Free & Sovereign Grace

That faith therefore cannot be true which proceeds from a natural heart; and that comfort cannot be sound which springs from such a faith. This may confute the doctrine of Papists, Arminians, and Popish Protestants that conceive that a man is able to do something to the furtherance of his own justification and salvation. This that hath been delivered, being seriously weighed in our spirits, is sufficient to overthrow this lying doctrine, which would attribute anything to man, or to the strength, wisdom, understanding, will or affections of the natural man in point of conversion, justification and spiritual renovation. Whosoever shall pull down the doctrine of free grace by exalting man's free will is deceived with an heretical spirit. And who will suffer himself to be so far blinded, as not to see that magnifiers of free will do overthrow the doctrine of God's grace and mercy, which Paul preached; when they shall hear him plainly concluding against all the free-willers in the world, “it is not of him that willeth, nor of him that runneth, but of God that sheweth mercy.” {Rom.9:16} The free grace and mercy which the Scripture acquainteth us with is inconsistent with man's free will to do good of himself. As Dagan was tumbled down when the ark, which was a type of Christ, and God's grace in him, was brought into the place where Dagan was set up, so when God's grace by the power of the Spirit appeareth, it tumbleth down, and overthroweth the daganish conceits and idolatrous apprehensions which men of the strength which is in of themselves delight themselves with. The spirits of men truly persuaded of the strength of grace, and their own weakness, disclaim their own strength and self-confidence; and cry out with those in the Prophet, “turn thou us unto thee, O LORD, and we shall be turned.” {Lam.5:21} John Simpson {Perfection of Justification, 1648}


If thou by the lively operation of the Spirit hath seen the glory, grace, beauty and holiness in Christ for thy justification, thy spirit will be so enamored with the beauty of holiness and perfection in Christ, thou will desire to see the image, and picture of holiness and perfection which is in Christ to be drawn forth upon thine own heart and spirit. John Simpson {Perfection of Justification, 1648}

Gospel Ordinances & Justification

We are not saved by works in which we yield obedience to any Gospel ordinances, though they be ordinances appointed by the Lord Jesus Christ himself to be practiced by the Saints. I take in this, because I have found in my own spirit, and in many that I have dealt with, a secret and subtle kind of Popery in which we are apt to attribute something to the practice of ordinances in reference to our justification. And hence it is that people are so ready to run into every new way of worship, which is brought to light, thinking that unless they find out the right discipline, and government of Jesus Christ, the right baptism and ordinances, that they are not true Saints, nor sufficiently justified. As we are not justified by more inward and spiritual works; so neither are we justified by an outward observation of ordinances, or submitting to any command of the Lord Jesus Christ, but only - by grace through Christ. John Simpson {Perfection of Justification, 1648}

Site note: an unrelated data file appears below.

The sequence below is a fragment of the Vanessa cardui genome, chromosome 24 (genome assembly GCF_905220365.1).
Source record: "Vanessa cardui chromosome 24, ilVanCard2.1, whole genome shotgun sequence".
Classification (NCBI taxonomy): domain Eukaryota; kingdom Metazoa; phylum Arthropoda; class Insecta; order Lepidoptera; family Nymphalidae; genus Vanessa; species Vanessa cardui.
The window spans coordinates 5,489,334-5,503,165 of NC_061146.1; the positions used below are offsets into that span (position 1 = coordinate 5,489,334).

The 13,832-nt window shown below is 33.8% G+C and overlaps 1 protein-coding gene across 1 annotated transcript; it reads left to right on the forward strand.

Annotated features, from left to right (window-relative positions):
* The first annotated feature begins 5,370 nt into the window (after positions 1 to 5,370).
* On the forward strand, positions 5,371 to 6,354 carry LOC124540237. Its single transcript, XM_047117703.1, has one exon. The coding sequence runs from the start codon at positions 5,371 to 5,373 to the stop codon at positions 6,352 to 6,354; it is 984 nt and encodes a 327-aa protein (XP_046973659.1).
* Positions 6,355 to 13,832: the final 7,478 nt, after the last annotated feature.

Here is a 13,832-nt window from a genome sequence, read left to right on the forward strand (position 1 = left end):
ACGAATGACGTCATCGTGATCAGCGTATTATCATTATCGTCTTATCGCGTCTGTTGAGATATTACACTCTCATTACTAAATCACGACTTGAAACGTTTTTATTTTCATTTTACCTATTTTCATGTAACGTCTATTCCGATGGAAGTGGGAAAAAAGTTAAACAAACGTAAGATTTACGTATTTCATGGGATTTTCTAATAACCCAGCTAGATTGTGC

Gospel Ordinances & Justification

We are not justified by the practice of any Gospel ordinances, which are commanded by the Lord Jesus Christ. There are some, who it may be, are convinced that they are not justified by works, yet I know not what new kind of Popery they have found out; for they think to please God by submitting to ordinances, and finding out the true discipline and government of Christ’s Church; therefore you shall find a kind of spirit of bondage in them, if they be not satisfied concerning the true discipline, government and ordinances of the Lord Jesus Christ. - Salvation is not in these, there is nothing to be found in these available to justification. Forms of government and ordinances do not make men Christians, but a lively faith in the Lord Jesus Christ. – Presbytery {all government} is nothing; Independency is nothing; dipping is nothing; but faith which worketh by love. The Apostle clearly proves this point, “for I testify again to every man that is circumcised, that he is a debtor to do the whole law. Christ is become of no effect unto you, whosoever of you are justified by the law; ye are fallen from grace.” {Gal.5:3,4} His meaning is this; that if a man submit to circumcision, as thinking it will any whit avail him to his justification and salvation, that man shall not be saved by Jesus Christ, but he is a debtor to the whole Law; he is not under grace, but under the curse of the Law. John Simpson {Perfection of Justification, 1648}

Gospel Ordinances & Justification

If any man to satisfy his conscience, desire one to dip him or join himself as a member to any Congregation, thinking by pleasing God and Christ to further his salvation in this way, he is a stranger to Christ, and unacquainted with the true Gospel. - Therefore if any man say unto you that you must be baptized or you cannot be saved, ‘I cannot look unto you as a saint, except you be baptized; you must be members of the Church, or else you cannot be members of Christ, I cannot acknowledge you as a brother;’ rather pity their ignorance than yield to their exhortations. What a sad thing is it for men to place saintship and religion in these things when the Scripture plainly and punctually in this respect overthroweth them? “For the kingdom of God is not meat and drink; but righteousness, and peace, and joy in the Holy Ghost.” {Rom.14:17} John Simpson {Perfection of Justification, 1648}